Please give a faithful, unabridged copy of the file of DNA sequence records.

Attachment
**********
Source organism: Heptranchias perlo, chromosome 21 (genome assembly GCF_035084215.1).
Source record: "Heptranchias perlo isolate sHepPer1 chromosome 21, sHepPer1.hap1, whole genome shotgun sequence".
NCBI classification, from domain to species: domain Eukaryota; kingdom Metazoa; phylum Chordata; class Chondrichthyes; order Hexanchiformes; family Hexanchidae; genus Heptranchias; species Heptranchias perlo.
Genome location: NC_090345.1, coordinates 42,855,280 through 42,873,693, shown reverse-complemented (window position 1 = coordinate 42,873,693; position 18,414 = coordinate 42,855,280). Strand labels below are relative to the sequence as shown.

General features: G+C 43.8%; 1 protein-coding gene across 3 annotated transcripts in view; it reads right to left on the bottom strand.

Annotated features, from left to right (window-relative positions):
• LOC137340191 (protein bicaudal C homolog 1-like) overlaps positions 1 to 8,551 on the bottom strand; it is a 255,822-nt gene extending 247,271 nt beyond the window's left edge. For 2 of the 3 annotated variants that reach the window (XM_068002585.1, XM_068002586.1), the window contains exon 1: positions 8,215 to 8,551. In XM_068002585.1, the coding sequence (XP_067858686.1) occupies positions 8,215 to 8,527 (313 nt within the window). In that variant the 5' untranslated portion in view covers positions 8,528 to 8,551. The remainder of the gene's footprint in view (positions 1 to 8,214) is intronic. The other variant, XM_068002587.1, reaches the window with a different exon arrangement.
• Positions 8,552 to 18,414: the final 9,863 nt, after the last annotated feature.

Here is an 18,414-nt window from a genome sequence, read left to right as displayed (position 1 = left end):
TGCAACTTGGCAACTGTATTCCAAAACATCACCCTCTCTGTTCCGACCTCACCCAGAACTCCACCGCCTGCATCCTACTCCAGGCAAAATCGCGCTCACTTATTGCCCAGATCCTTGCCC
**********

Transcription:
Source organism: Heptranchias perlo, chromosome 21 (genome assembly GCF_035084215.1).
Source record: "Heptranchias perlo isolate sHepPer1 chromosome 21, sHepPer1.hap1, whole genome shotgun sequence".
NCBI classification, from domain to species: domain Eukaryota; kingdom Metazoa; phylum Chordata; class Chondrichthyes; order Hexanchiformes; family Hexanchidae; genus Heptranchias; species Heptranchias perlo.
Genome location: NC_090345.1, coordinates 42,855,280 through 42,873,693, shown reverse-complemented (window position 1 = coordinate 42,873,693; position 18,414 = coordinate 42,855,280). Strand labels below are relative to the sequence as shown.

General features: G+C 43.8%; 1 protein-coding gene across 3 annotated transcripts in view; it reads right to left on the bottom strand.

Annotated features, from left to right (window-relative positions):
• LOC137340191 (protein bicaudal C homolog 1-like) overlaps positions 1 to 8,551 on the bottom strand; it is a 255,822-nt gene extending 247,271 nt beyond the window's left edge. For 2 of the 3 annotated variants that reach the window (XM_068002585.1, XM_068002586.1), the window contains exon 1: positions 8,215 to 8,551. In XM_068002585.1, the coding sequence (XP_067858686.1) occupies positions 8,215 to 8,527 (313 nt within the window). In that variant the 5' untranslated portion in view covers positions 8,528 to 8,551. The remainder of the gene's footprint in view (positions 1 to 8,214) is intronic. The other variant, XM_068002587.1, reaches the window with a different exon arrangement.
• Positions 8,552 to 18,414: the final 9,863 nt, after the last annotated feature.

Here is an 18,414-nt window from a genome sequence, read left to right as displayed (position 1 = left end):
TGCAACTTGGCAACTGTATTCCAAAACATCACCCTCTCTGTTCCGACCTCACCCAGAACTCCACCGCCTGCATCCTACTCCAGGCAAAATCGCGCTCACTTATTGCCCAGATCCTTGCCC